Software for mediation analysis with the causal inference approach

Four major programs of professional statistical computing (R, SAS, SPSS and STATA) can now be used to perform a mediation analysis with the causal inference approach. The main characteristics of these programs are summarised in Table 4 (see Valeri & VanderWeele, 2013). Firstly, the R-mediation package (Tingley et al., 2013), which was used in the previous section, is an easy to implement but powerful alternative. Among its main features, we emphasize the availability of linear and nonlinear models (including R functions such as lm for linear models, glm for generalised linear models and glmer for mixed models), the sensitivity analysis tools, the option to use multiple mediators and the generalisation to multilevel models. However, it does not work with latent variables. There is a similar program, albeit more modest, for STATA (Hicks & Tingley, 2011), which analyses linear and nonlinear models and also includes sensitivity analysis, but not multilevel models or multiple mediators.

Second, the macro mediation developed under SAS 9.2 and SPSS 19.0 versions (Valeri & VanderWeele, 2013) is an important alternative with many interesting options, but it does not include sensitivity analysis, latent variables or multilevel models.

And finally, in an unpublished document (Muthen, 2011), a Mplus code (version 6.2) is presented for mediation analysis within the causal inference approach, inspired by macros developed for SAS/SPSS (Valeri & VanderWeele, 2013). This code shows the versatility of the program and its potential to include interactive terms, nonlinear models, multilevel and multiple mediators, latent variables and even the option to program a sophisticated sensitivity analysis if desired.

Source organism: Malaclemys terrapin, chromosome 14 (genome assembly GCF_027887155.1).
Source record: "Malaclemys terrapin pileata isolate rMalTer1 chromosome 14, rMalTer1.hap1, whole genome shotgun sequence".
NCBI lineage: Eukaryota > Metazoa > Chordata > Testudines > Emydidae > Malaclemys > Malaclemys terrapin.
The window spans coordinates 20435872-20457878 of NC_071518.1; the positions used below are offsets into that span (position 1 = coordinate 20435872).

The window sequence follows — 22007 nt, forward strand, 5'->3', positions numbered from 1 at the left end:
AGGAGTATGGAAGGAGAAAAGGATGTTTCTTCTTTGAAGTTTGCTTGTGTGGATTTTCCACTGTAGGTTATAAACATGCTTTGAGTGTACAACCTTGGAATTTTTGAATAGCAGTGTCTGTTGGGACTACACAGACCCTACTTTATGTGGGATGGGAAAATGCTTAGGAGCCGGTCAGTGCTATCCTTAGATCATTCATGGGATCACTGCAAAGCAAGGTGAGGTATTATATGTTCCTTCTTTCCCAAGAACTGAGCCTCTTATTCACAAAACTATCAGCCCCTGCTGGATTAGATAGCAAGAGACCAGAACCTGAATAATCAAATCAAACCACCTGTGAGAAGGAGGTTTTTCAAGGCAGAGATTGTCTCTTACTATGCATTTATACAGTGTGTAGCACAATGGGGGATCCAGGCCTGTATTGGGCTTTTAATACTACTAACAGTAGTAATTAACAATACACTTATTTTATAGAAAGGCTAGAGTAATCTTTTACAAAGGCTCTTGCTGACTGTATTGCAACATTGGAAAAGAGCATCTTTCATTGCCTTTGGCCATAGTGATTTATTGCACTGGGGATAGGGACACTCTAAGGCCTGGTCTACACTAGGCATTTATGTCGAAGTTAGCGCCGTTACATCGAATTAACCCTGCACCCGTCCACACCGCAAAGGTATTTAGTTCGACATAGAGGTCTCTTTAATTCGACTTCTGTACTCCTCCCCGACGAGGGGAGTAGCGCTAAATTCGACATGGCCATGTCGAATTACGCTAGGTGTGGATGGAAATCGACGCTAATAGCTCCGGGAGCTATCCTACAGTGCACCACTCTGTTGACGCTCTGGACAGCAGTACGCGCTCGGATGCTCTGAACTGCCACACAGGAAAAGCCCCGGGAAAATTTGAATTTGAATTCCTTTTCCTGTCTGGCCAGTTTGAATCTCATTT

Authors' Note

This work was supported by grants from the Spanish Ministry of Science and Innovation (Ref: PSI-2011-23395) and the Spanish Ministry of Economy and Competitiveness (Ref: EDU-201234433) awarded to the authors.

doi: 10.7334/psicothema2013.314


Anderson, S., & Hunter, S.C. (2012). Cognitive appraisals, emotional reactions and their associations with three forms of peer victimization. Psicothema, 24, 621-627.

Angrist, J.D., Imbens, G.W., & Rubin, D.B. (1996). Identification of causal effects using instrumental variables. Journal of the American Statistical Association, 91, 444-455.

Ato, M., & Vallejo, G. (2011). Los efectos de terceras variables en la investigacion psicologica. Anales de Psicologia, 27, 550-561.

Baron, J., & Kenny, D.A. (1986). The moderator-mediator variable distinction in social psychological research: Conceptual, strategic and statistical considerations. Journal of Personality and Social Psychology, 51, 1173-1182.

Bullock, J.G., & Ha, S.E. (2011). Mediation analysis is harder than it looks. In J.N. Drukman, D.P. Green, J.H. Kuklinski & A. Lupia (Eds.), Cambridge Handbook of Experimental Political Science (pp. 508-521). New York, NY: Cambridge University Press.

Bullock, J.G., Green, D.P., & Ha, S.E. (2010). Yes, but what's the mechanism? (don't expect an easy answer). Journal of Personality and Social Psychology, 98, 550-558.

Cava, M.J., Musitu, G., & Murgui, S. (2006). Familia y violencia escolar: el rol mediador de la autoestima y la actitud hacia la autoridad institucional [Family and school violence: The mediator role of self-esteem and attitudes towards institutional authority]. Psicothema, 18, 367-373.

Coffman, D.L. (2011). Estimating causal effects in mediation analysis using propensity scores. Structural Equation Modeling, 18, 357-369.

Cole, D.A., & Maxwell, S.E. (2003). Testing mediational models with longitudinal data: Questions and tips in the use of structural equation modeling. Journal of Abnormal Psychology, 112, 558-577.

Garcia, J.F., Pascual, J., Frias, M.D., Van Krunckelsven, D., & Murgui, S. (2008). Diseno y analisis de la potencia: n y los intervalos de confianza de las medias [Design and power analysis: n and confidence intervals of means]. Psicothema, 20, 933-938.

Hayes, A.F. (2013). Introduction to mediation, moderation and conditional process analysis: A regression-based approach. New York, NY: The Guilford Press.

Hayes, A.F., & Scharkow, M. (2013). The relative trustworthiness of tests of the indirect effect in statistical mediation analysis: Does method really matter? Psychological Science, 24, 1918-1927.